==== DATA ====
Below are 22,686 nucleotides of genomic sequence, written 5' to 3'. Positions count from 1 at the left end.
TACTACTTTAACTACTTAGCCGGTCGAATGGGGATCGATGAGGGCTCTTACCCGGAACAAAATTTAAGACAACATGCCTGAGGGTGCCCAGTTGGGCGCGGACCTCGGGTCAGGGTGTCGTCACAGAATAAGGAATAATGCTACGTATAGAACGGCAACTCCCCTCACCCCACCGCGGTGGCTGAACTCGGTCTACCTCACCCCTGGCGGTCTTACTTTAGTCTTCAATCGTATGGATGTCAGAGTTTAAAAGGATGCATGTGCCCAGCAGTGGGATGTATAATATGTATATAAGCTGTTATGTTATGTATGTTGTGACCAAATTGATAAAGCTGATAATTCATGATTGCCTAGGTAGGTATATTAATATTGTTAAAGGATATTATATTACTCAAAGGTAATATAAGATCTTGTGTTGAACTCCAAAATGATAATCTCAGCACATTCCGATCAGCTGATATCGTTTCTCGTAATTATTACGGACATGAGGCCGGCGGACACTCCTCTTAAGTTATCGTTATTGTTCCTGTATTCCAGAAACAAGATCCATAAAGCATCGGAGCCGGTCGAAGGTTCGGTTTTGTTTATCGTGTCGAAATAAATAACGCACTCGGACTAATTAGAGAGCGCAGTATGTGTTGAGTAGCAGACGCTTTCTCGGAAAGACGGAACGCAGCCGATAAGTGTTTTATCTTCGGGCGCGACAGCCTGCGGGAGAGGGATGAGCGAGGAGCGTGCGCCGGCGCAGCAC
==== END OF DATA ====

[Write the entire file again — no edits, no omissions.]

Below are 22,686 nucleotides of genomic sequence, written 5' to 3'. Positions count from 1 at the left end.
TACTACTTTAACTACTTAGCCGGTCGAATGGGGATCGATGAGGGCTCTTACCCGGAACAAAATTTAAGACAACATGCCTGAGGGTGCCCAGTTGGGCGCGGACCTCGGGTCAGGGTGTCGTCACAGAATAAGGAATAATGCTACGTATAGAACGGCAACTCCCCTCACCCCACCGCGGTGGCTGAACTCGGTCTACCTCACCCCTGGCGGTCTTACTTTAGTCTTCAATCGTATGGATGTCAGAGTTTAAAAGGATGCATGTGCCCAGCAGTGGGATGTATAATATGTATATAAGCTGTTATGTTATGTATGTTGTGACCAAATTGATAAAGCTGATAATTCATGATTGCCTAGGTAGGTATATTAATATTGTTAAAGGATATTATATTACTCAAAGGTAATATAAGATCTTGTGTTGAACTCCAAAATGATAATCTCAGCACATTCCGATCAGCTGATATCGTTTCTCGTAATTATTACGGACATGAGGCCGGCGGACACTCCTCTTAAGTTATCGTTATTGTTCCTGTATTCCAGAAACAAGATCCATAAAGCATCGGAGCCGGTCGAAGGTTCGGTTTTGTTTATCGTGTCGAAATAAATAACGCACTCGGACTAATTAGAGAGCGCAGTATGTGTTGAGTAGCAGACGCTTTCTCGGAAAGACGGAACGCAGCCGATAAGTGTTTTATCTTCGGGCGCGACAGCCTGCGGGAGAGGGATGAGCGAGGAGCGTGCGCCGGCGCAGCAC